DEFENDANT SHOULD HAVE BEEN AWARDED JAIL CREDIT FOR TIME HE SPENT IN CUSTODY IN PENNSYLVANIA AFTER HE WAIVED EXTRADITION, BUT BEFORE THE ACTUAL TRANSFER TOOK PLACE.
We begin by addressing defendant's contention that the judge erred by preventing him from testifying that he feared the victim because the victim had previously attacked another man with a crowbar, an incident about which defendant had no personal knowledge. Defendant argues that the crowbar incident is relevant to his defense of self-defense and constitutes admissible other crimes evidence pursuant to N.J.R.E. 404(b). As a result of excluding such evidence, defendant asserts that the judge deprived him of a fair trial.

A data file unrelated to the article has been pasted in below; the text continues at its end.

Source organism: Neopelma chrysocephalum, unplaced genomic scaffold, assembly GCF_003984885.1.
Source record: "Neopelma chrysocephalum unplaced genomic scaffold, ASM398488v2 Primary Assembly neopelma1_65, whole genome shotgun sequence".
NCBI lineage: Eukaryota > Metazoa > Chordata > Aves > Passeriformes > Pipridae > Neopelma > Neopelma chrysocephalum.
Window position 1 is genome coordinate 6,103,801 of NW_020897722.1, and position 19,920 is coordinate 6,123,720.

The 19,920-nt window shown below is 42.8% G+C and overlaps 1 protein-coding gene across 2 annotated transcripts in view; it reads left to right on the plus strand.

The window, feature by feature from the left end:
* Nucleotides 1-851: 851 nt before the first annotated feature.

We review evidential rulings of a trial court under an abuse of discretion standard. State v. Marrero, 148 N.J. 469, 483-84 (1997). "A trial court's ruling will not be upset unless there has been an abuse of that discretion, i.e., there has been a clear error of judgment." State v. Koedatich, 112 N.J. 225, 313 (1988), cert. denied sub nom. Koedatich v. New Jersey, 488 U.S. 1017, 109 S. Ct. 813, 102 L. Ed. 2d 803 (1989). Moreover, even when an evidentiary ruling is erroneous, reversal is not warranted unless it has the capacity to give us a reasonable doubt about the verdict. R. 2:10-2. Although the judge may well have misapplied evidentiary principles in excluding the crowbar incident testimony, any error or abuse of discretion in that ruling, for the reasons we shall explain, was inconsequential.